Gloucesters have huge ears

Gloucesters have huge ears

So really, this was more of a pork-off – but we can’t call it that, because it sounds rude. We blind-tasted pork from four farms, all in chops about 1″ thick with a reasonable fat cap on the outside. We roasted them to medium doneness, with just salt, pepper, and olive oil.

The four samples represented different combinations of breed and raising practices – all the pigs were pastured, and had access to grain, but there were significant differences in how much woodland (with attendant acorns, nuts, roots, &c.) they had access to. A couple were also fed vegetable scraps from their farms. Both breed and diet seemed to have an effect, but the effect of diet, at least within this range, was clearly stronger. Texture and flavor were both uniformly good – we’d have been quite happy to be served any of these chops in a restaurant, and a couple were positively stellar. All were miles better on any organic or conventional pork we’ve ever had from a supermarket.

Sample one was from purebred Gloucester Old Spots, raised on frequently rotated pasture, with some woodland in their enclosure. A couple of us thought this produced the best meat, deeply, intensely porky. Fat was good, sweet and clean, but some found the fat a little simple.

Sample two was from Gloucester Old Spots crossed with Landrace-Yorkshire crosses. Frequently rotated pasture, less woodland. Meat was good, with concentrated flavor, but not as clearly piggy as the first. Fat was very good, with clear nuttiness.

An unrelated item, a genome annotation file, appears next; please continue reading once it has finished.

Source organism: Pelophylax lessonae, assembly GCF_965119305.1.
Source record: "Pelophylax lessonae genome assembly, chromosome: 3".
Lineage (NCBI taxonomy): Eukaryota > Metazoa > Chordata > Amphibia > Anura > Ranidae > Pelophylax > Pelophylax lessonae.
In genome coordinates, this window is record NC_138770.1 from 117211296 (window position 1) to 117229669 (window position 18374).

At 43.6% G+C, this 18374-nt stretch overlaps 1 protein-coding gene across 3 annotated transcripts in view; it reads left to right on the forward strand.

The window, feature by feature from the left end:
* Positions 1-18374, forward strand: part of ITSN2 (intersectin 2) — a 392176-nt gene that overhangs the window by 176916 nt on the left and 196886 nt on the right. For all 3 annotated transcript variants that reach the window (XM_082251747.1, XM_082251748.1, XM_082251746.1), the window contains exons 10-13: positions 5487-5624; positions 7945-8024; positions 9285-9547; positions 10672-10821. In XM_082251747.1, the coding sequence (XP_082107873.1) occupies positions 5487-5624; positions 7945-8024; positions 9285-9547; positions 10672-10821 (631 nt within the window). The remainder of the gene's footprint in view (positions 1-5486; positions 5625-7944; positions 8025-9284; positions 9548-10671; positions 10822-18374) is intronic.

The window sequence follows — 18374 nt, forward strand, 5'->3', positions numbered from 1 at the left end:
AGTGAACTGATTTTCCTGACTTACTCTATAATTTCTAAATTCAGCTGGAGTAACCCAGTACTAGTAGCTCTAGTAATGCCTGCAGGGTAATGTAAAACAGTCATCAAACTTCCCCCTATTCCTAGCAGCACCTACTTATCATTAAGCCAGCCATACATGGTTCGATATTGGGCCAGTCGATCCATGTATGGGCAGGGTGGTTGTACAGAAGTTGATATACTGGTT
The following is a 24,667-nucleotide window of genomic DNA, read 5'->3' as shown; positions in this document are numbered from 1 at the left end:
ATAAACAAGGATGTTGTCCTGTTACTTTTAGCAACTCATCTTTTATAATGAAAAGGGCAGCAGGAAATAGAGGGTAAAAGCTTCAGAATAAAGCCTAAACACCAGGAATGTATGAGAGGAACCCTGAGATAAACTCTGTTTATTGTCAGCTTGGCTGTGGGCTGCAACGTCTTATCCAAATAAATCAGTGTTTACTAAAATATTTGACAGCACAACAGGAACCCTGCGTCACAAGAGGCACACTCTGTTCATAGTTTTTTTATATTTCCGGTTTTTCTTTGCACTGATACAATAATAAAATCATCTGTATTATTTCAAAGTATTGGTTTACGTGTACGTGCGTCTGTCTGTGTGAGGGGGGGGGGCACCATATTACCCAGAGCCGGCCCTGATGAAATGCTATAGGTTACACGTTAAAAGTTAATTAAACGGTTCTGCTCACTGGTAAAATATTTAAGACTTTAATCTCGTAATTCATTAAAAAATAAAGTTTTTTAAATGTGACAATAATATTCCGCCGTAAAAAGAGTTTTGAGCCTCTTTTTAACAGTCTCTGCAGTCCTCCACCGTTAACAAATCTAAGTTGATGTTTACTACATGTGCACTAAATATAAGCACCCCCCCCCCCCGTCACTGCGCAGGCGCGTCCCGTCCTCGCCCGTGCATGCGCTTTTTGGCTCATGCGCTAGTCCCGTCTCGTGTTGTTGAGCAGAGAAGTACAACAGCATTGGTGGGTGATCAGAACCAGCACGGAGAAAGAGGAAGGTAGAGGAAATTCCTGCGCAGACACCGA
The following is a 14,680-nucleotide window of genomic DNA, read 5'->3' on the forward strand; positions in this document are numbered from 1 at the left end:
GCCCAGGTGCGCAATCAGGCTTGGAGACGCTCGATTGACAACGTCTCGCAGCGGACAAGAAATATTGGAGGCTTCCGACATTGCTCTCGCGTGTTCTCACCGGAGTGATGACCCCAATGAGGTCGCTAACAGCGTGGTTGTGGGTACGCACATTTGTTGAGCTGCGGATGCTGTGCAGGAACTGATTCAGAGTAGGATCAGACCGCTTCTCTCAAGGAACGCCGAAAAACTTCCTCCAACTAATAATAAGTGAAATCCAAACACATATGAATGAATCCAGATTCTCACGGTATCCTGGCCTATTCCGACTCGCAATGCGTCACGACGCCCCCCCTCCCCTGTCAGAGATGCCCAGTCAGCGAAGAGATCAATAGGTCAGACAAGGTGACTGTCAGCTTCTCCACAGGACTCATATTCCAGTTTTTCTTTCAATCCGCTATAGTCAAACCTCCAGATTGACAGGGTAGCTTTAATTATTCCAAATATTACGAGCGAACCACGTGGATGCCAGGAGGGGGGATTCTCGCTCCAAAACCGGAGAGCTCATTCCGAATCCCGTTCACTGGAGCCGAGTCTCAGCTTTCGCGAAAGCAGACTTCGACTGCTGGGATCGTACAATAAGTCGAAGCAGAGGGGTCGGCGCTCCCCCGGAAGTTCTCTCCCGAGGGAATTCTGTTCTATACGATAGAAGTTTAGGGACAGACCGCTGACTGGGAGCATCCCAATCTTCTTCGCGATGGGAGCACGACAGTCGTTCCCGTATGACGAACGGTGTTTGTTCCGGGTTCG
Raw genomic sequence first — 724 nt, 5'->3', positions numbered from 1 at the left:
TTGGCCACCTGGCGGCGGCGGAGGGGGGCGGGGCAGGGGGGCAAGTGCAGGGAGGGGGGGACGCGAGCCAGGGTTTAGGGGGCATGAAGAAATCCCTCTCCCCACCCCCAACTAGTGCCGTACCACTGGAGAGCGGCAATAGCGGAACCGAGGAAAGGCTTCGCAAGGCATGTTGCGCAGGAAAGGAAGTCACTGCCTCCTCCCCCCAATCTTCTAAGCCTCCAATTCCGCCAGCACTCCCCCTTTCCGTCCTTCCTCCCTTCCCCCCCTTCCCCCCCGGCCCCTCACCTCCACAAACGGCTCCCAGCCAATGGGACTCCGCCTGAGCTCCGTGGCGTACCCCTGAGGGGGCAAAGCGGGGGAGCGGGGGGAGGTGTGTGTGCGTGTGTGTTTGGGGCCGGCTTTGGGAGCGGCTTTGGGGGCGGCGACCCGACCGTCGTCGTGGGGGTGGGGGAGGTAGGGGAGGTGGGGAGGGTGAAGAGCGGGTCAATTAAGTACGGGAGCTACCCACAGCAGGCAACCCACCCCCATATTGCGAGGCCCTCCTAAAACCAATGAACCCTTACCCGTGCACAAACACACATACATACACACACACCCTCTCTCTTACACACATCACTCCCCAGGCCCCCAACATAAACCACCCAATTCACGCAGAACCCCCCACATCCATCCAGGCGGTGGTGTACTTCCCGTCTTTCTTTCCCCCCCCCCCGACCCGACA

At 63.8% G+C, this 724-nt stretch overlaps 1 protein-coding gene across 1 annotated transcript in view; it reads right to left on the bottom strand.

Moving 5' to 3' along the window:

Sample three was from Tamworth-Yorkshire crosses, on pasture with almost no trees. This was the most delicate meat, almost clean, with distinct savoryness. The fat was less distinct, though, and perhaps a little muddy.

Sample four was from Yorkshires (a lean, relatively modern breed, and pretty much the backbone of industrial pork production) which had been pastured on heavily wooded land. Their meat was possibly the most intense, with a gamy quality that reminded some of us of cured meat. The fat was a clear winner, rich and nutty.

Shaggy cows - a Beltie and a Scotch Highland

Shaggy cows - a Beltie and a Scotch Highland

We also tasted beef from a couple of different places – it wasn’t as fair a test, because we couldn’t get the same cuts from both places, with flank from one place, and something called cube steak from the other (it looked like a slice of top round that had been run through a Jaccard or similar). One farm had Beltie-Scotch Highland crosses, entirely grass-fed, and the other Black Angus, grazed then grain-finished. The surprise here was two-fold. Firstly, the grain-finished Angus was still clearly grassy – much more so than other grain-finished beef we’ve had, even from farms where the cows ate mostly grass. Secondly, one of the samples had a much rounder – we hesitate to say more complex – grass-fed taste than the other. Both had distinct grass flavor, but you could really taste the quality of the pasture – one steer had been grazing on well-developed, diverse pasture, and the other on land that was only recently converted to pasture, and hadn’t developed quite the same biodiversity. We can’t hazard a guess as to whether soil quality or relief had much effect, though.

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